I think my question's related to what the anon was asking, but do you have background/knowledge in dramatic structure and/or do you bother with it when planning out your stories?
Jan. 9th, 2014 11:15 am (UTC)
\o/ I am always so happy when you turn up in these types of threads because you are always the best for these discussions~

That is definitely a fair assessment! I am a little jealous of your ability to write one-shots, tell me your secrets. How to keep them focused and simple? How to end them without leaving them feeling unfinished?

That's an interesting point about narrative structure, I'm curious to hear how that changes things for you! I know a bit about it - mostly the basic three act setup, the Hero's Journey, the standard stuff. I'm not a big fan of following a formula though, personally all I've ever seriously concerned myself with is a good start, making sure the climax is the biggest moment, and keeping the denouement relatively short.

Although that said, this is probably why a lot of my earlier stories (and even some of my current ones) often seriously stumble in the middle. These days I get around it by asking myself 'what actually happened in this chapter? Nothing of importance? Scrap it and make something happen' but could probably save myself some pain by plotting out the middle of the story a bit more. :/ But I get my best plot ideas while writing more so than sketching outlines. What about you?
Jan. 10th, 2014 12:47 am (UTC)
With one-shots, I feel that I'm only trying to get one idea across, so I hone in on that. Keeping them focused on that one idea is pretty much the same technique as what you just described; excising the parts that aren't relevant to the idea. Or in some cases, just removing things that aren't so strongly linked to the idea. Sometimes I end up cutting things that might have been nice to include (e.g. detailed Beat and Rhyme interaction in Dreamless, where Rhyme was searching for answers post-game) that don't necessarily detract from the focus, though. So I think I actually need to pare back on my editing machete just a tiny bit.

I think what helps in ending one-shots is that usually the ending is one of the first things I write (or is the idea that got me to write in the first place!). Everything else is just build-up to that. If I don't know how it's going to end, I ask myself, "Has the story covered the parts of this idea that I wanted to explore fully enough?" and/or "Will writing more start to explore a related, but different idea?" and when the answers to those two questions are "Yes," then I find that's a pretty good place to stop haha. (I'm also a huge fan of ending things on one-sentence paragraphs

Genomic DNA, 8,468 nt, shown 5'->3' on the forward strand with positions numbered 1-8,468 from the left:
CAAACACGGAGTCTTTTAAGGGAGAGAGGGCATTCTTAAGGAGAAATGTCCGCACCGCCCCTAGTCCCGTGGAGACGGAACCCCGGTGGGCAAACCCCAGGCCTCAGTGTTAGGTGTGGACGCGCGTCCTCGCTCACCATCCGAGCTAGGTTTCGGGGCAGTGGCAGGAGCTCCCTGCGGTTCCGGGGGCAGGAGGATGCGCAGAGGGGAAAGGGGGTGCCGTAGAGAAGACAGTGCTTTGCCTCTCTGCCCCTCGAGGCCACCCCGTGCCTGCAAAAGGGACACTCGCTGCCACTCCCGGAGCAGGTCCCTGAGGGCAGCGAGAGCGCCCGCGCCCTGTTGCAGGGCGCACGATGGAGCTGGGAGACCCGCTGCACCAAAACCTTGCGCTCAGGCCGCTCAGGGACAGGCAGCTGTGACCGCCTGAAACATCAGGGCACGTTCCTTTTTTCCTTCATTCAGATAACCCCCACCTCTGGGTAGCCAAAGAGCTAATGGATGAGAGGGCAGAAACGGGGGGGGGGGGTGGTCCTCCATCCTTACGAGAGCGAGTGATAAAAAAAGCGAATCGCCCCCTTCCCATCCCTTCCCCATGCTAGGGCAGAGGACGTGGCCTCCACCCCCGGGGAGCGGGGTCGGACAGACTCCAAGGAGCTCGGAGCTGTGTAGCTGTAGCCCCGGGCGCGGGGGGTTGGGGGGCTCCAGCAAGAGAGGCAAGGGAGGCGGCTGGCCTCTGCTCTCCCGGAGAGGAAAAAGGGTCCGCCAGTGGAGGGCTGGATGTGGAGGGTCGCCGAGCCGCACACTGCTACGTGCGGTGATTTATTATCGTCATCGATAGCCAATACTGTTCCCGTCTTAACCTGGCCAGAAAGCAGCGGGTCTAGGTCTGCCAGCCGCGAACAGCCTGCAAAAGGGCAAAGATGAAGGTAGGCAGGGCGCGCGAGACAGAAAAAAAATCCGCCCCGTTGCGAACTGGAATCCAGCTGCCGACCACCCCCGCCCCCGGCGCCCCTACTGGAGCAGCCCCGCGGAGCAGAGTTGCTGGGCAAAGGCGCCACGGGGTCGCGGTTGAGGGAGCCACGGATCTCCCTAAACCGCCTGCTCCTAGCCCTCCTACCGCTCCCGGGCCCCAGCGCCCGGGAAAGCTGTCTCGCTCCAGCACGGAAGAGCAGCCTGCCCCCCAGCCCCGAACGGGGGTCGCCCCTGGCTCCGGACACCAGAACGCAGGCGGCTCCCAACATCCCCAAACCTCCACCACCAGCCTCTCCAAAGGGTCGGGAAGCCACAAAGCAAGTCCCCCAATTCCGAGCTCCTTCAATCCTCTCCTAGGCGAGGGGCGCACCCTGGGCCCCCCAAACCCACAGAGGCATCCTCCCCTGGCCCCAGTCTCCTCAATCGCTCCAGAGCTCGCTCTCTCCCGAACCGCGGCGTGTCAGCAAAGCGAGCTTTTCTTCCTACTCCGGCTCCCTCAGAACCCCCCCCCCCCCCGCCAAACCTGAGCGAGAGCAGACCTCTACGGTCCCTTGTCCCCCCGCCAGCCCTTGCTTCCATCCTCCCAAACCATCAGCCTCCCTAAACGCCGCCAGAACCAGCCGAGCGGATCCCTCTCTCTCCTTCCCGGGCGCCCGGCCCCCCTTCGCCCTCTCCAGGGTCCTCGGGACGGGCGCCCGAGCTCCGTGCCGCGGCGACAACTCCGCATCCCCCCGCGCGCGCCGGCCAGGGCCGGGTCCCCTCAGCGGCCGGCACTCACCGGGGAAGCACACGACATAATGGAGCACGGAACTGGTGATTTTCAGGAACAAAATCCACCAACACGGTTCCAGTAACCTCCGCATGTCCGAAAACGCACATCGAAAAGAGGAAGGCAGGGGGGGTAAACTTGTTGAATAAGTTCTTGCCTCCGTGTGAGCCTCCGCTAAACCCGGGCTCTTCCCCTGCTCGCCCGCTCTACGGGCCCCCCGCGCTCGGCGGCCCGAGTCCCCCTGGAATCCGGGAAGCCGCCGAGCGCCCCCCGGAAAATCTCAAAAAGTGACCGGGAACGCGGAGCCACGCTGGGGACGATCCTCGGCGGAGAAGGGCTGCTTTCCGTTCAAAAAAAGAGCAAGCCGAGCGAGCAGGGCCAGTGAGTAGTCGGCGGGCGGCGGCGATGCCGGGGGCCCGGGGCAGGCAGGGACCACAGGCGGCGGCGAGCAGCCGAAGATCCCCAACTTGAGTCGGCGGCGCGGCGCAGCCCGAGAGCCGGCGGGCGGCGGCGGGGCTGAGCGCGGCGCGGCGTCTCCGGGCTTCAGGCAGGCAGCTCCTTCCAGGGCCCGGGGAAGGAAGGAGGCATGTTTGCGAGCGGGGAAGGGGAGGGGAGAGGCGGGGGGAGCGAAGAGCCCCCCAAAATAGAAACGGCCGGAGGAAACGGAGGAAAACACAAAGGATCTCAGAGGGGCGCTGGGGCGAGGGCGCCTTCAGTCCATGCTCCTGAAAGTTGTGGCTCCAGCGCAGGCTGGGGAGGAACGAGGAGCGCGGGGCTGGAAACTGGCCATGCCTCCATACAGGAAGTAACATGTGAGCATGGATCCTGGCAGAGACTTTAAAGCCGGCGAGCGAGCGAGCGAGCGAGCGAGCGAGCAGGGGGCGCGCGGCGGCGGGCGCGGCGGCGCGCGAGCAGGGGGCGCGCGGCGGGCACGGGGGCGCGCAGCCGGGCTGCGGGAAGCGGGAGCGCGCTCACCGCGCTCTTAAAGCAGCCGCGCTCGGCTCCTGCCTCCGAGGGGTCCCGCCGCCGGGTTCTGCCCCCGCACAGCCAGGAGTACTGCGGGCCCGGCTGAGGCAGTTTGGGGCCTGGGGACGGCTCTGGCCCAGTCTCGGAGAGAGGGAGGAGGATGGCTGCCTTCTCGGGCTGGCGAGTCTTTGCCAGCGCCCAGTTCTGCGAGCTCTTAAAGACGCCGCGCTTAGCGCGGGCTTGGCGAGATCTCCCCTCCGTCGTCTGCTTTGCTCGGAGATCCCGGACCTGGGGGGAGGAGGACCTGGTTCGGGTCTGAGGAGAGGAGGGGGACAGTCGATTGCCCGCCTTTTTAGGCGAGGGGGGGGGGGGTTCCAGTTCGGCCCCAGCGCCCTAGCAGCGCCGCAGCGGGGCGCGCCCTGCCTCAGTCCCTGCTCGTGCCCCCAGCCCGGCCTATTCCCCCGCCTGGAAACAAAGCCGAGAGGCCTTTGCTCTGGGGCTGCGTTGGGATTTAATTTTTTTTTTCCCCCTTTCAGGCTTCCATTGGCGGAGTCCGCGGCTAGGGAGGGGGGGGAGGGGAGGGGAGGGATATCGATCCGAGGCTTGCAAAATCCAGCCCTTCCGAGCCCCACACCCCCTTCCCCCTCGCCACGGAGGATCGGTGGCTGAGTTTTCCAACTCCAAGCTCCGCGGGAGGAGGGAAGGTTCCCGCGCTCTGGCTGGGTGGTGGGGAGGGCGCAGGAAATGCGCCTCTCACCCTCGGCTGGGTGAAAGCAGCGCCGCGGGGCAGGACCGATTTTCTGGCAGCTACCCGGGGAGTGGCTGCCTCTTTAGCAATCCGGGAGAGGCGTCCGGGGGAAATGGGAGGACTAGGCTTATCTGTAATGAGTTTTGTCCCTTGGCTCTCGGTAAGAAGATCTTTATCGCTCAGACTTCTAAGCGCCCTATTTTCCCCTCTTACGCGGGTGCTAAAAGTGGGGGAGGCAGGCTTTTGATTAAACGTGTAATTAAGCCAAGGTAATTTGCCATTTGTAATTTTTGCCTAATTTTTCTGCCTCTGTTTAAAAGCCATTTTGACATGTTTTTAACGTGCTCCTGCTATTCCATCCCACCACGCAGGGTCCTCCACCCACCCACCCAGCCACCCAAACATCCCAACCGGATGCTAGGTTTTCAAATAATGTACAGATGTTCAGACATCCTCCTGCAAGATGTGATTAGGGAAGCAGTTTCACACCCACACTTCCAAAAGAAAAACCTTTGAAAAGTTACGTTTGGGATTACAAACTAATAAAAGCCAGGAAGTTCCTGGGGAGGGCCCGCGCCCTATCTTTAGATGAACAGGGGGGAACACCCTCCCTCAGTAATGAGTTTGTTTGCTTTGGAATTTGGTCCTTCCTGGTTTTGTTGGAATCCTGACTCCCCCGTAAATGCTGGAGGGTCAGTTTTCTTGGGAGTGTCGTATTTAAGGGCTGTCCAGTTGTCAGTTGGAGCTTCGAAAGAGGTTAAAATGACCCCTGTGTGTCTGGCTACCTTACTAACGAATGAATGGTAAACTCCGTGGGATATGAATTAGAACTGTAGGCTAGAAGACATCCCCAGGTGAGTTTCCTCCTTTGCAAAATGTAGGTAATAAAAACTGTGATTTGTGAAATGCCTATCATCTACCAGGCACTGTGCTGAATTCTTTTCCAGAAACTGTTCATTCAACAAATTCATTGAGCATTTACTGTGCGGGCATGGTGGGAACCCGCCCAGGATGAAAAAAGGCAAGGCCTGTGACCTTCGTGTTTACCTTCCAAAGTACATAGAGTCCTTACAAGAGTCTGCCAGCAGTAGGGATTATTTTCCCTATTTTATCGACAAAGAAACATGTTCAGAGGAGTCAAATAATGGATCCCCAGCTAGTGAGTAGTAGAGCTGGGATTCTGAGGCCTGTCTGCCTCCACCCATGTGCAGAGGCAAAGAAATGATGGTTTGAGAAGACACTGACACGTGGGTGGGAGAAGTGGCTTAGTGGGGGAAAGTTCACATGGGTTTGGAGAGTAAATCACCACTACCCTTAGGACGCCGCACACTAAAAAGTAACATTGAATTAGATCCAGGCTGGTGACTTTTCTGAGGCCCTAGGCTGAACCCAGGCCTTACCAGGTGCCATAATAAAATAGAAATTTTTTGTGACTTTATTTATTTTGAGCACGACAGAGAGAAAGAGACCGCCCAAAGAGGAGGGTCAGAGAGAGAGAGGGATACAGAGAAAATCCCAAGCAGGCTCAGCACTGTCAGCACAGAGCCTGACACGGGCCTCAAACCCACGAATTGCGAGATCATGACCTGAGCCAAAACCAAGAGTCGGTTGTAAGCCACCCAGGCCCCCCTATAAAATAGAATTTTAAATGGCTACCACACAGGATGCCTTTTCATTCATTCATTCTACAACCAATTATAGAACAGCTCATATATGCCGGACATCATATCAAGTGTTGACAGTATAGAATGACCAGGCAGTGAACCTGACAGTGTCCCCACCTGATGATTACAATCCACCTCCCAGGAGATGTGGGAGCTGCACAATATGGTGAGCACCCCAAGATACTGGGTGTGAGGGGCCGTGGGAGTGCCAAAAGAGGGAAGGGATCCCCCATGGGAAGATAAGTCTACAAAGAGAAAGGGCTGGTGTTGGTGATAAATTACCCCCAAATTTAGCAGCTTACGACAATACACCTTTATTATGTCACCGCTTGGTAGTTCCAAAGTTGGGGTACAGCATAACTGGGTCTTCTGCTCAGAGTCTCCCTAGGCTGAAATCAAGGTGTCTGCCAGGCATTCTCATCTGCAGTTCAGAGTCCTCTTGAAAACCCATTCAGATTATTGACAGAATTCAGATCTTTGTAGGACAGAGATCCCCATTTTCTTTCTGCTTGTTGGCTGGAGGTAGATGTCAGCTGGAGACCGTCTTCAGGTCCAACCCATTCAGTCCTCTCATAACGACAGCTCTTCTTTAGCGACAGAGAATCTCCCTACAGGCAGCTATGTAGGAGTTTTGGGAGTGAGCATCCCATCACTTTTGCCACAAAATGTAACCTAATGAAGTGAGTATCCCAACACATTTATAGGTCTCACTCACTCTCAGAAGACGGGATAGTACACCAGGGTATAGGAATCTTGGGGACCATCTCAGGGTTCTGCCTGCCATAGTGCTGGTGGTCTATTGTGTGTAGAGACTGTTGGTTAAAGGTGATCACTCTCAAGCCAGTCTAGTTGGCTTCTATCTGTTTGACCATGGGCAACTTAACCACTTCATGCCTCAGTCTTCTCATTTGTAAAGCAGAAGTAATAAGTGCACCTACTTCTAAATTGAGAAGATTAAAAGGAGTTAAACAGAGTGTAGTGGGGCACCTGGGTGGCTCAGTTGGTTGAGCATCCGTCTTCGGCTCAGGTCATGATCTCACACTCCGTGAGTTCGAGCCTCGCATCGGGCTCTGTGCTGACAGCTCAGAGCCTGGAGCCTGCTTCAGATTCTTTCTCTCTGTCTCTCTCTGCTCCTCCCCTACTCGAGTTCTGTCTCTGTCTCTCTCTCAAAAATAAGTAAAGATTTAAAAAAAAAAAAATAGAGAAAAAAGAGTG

I've also gotten the best plot ideas while writing, but I also generally have problems with the middle, since I find that I can do strong beginnings and endings, but the middle is also where I stumble since I usually don't have a clear picture of what I want to do with them. Still, it's much less of a problem for me when the stories I wrote are only about 3k words, verses 50k+.

At the same time, the plot ideas I get while writing tend to be small things, not really huge shocking swerves in terms of story, but I find the lack of plot outlining tends to hurt my ability to get past the first few chapters since I kind of flail and wonder what I'm trying to achieve. I lack the discipline to push on regardless, alas! So what I'm hoping to do with the Free! Desert AU is have a well-structured plot outline (BEFORE I start writing) and add stuff to it as I get ideas. I ended up making a flowchart. I love it. I look upon it with a happy tear in my eye. We'll see how it turns out!

You've mentioned earlier that you were having trouble wrapping up Beloved. Was that the usual stumbling around the middle? I know we've had a discussion on "inspiration" and just having to push through it when you don't have it, but what do you do to force yourself to push on writing a part that's giving you difficulty?
Jan. 10th, 2014 01:47 am (UTC)
Ahhh, you make it sound so easy! I am fairly brutal with my editing machete but perhaps when tackling one-shots, need to become more so.

Yeah, the middle I think is what most people struggle with, so at least our problems aren't unique! Probably why so many longfics get abandoned.

*__* Flowchart! Sounds like you have an epic planned. Can't wait to read it~

Beloved was a bit of mess, yes. Some of it was definitely stumbling around the middle, but I think most of my problems really came down the fact that I was trying to focus on too many different things, and in order to ferry one part of the story along I kept putting the other parts into a holding pattern. Was also struggling with the issue of anti-climax, since my planned outline for the ending wasn't playing nice with characterisation and I wound up moving some things forward mostly because Genesis didn't strike me as that patient, which played havoc with everything else.